This vetting process includes looking at how device components are affected over a period of use — for example, examining in situ polymerising or elements that could be absorbed by the patient’s body over time. The FDA recommends testing medical devices throughout development, and test articles can be created for biological testing to demonstrate how materials break down over time. Chemical characterisation is an important technique used to demonstrate this material degradation.

Based on these requirements, a company’s design process must evolve over time, in terms of both efficiency and material characteristic understanding, so that the most appropriate materials are used to meet product requirements and biocompatibility needs. For example, maintaining a database of materials to document testing and toxicology evaluation is essential to inform the selection of materials and provide a record of historical data.

Similarly, plaque testing can demonstrate the suitability of materials before part geometry is defined. By creating small plaques of material that can be manufactured using the same process intended for final production devices, materials can be tested and their biological properties understood.

Existing materials hold great potential for greater efficiency in product design, while new materials can provide devices with improved functional, manufacturing, or commercial advantages. Understanding the whole design process enables manufacturers to better determine when it’s advantageous to invest in testing and chemical evaluation of new materials for biocompatibility, and when existing materials can achieve the desired results.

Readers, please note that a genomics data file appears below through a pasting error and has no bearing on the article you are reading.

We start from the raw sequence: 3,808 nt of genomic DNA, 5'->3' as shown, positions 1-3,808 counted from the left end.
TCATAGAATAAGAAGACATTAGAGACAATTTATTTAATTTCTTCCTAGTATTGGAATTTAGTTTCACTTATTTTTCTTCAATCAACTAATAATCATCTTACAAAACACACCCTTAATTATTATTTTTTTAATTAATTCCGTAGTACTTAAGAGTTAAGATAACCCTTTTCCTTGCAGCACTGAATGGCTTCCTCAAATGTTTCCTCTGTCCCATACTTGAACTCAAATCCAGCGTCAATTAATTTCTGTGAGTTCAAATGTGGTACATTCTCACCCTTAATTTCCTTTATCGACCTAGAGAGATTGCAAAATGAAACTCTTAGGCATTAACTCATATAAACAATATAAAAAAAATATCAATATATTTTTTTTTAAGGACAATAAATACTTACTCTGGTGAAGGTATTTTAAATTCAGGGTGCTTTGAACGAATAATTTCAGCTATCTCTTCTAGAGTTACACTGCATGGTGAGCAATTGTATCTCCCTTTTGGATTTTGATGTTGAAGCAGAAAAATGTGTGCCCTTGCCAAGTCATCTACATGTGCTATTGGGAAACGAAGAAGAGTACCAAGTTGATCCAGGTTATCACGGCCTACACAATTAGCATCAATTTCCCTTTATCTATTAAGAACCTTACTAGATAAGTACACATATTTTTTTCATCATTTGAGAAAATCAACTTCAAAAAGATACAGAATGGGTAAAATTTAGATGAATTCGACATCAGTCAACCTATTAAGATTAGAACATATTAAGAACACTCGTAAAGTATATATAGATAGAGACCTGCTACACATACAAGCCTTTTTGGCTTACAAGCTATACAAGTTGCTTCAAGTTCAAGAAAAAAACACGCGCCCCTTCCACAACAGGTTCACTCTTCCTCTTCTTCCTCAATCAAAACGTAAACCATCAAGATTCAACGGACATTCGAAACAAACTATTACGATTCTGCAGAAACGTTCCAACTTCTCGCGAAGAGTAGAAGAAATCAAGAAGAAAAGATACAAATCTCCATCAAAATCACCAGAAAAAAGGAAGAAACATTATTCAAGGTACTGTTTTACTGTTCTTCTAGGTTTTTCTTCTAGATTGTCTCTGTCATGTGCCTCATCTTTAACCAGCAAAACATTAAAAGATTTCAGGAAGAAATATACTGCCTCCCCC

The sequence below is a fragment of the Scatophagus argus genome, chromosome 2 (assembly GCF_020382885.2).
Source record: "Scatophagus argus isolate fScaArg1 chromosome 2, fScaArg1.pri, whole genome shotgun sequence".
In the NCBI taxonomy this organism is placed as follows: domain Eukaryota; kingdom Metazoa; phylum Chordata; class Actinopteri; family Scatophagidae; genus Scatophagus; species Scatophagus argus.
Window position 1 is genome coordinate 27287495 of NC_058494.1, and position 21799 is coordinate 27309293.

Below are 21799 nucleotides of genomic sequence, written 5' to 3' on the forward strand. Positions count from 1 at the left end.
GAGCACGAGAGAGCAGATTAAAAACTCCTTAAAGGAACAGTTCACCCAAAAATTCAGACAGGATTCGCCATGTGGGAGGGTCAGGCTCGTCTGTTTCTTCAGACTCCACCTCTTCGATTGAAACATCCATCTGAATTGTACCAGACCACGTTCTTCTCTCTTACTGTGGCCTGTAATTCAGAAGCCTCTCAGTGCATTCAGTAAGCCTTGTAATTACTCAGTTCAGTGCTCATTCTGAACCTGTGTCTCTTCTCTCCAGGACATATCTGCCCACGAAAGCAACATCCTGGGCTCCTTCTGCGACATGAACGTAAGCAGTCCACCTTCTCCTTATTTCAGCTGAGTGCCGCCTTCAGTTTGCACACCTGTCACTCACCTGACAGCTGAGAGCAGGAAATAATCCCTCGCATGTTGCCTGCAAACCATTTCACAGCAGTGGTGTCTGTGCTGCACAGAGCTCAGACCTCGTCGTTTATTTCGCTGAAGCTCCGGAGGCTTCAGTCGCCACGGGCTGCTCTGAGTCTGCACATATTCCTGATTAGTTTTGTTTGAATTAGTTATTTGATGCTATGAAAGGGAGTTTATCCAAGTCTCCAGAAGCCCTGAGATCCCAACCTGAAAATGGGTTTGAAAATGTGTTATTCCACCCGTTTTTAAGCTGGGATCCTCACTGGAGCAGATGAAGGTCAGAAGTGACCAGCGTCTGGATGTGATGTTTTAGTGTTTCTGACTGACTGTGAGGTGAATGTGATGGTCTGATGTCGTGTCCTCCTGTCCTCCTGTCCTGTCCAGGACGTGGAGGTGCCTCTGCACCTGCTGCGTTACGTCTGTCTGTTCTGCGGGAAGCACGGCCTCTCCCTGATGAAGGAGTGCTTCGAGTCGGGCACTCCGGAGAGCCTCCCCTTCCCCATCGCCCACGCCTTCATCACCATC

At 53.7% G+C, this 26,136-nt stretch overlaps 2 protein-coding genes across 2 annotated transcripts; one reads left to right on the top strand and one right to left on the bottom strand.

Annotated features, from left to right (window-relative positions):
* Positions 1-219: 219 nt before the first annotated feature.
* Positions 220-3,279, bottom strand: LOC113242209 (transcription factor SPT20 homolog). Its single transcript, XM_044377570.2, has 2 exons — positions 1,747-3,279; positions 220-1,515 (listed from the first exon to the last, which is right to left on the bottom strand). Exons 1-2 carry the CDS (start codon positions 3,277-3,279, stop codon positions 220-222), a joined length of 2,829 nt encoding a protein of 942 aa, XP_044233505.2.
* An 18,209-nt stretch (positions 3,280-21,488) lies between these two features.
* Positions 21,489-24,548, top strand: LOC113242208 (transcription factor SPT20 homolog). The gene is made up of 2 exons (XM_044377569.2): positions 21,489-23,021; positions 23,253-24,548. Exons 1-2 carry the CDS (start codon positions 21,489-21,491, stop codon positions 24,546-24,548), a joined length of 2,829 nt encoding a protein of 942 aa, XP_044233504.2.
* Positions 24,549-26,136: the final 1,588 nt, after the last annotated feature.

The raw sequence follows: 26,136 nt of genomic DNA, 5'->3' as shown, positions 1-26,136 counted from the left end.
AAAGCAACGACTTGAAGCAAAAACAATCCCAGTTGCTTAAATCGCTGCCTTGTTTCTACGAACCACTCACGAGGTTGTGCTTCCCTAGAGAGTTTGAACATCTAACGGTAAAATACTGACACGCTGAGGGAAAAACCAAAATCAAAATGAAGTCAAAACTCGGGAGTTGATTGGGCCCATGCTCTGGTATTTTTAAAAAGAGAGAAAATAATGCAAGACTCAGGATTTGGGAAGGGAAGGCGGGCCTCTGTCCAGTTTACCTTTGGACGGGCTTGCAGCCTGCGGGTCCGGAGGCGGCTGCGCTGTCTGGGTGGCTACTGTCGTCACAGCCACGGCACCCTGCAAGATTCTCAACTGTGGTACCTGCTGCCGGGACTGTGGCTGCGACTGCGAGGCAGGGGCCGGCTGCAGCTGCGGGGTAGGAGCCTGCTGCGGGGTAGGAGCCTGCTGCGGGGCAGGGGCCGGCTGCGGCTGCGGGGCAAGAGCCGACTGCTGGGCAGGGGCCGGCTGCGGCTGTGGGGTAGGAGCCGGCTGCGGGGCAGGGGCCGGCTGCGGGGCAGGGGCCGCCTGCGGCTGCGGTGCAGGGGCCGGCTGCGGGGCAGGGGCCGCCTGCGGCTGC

About the author

Ian Matthews is a design engineering team manager at Owen Mumford. He holds a BSc in industrial design. He has worked in the medical device industry for five years, at Owen Mumford and ResMed - and also has six years of industry experience at Dyson and BMW. His current role manages detailed design development of injection products, ensuring all design inputs are achieved to a high quality standard.

About Owen Mumford 

Owen Mumford is a major medical device manufacturer that develops pioneering medical devices for its own Owen Mumford brand and custom device solutions for the world’s major pharmaceutical and diagnostic companies. To learn more, visit Owen Mumford on FacebookTwitter, and LinkedIn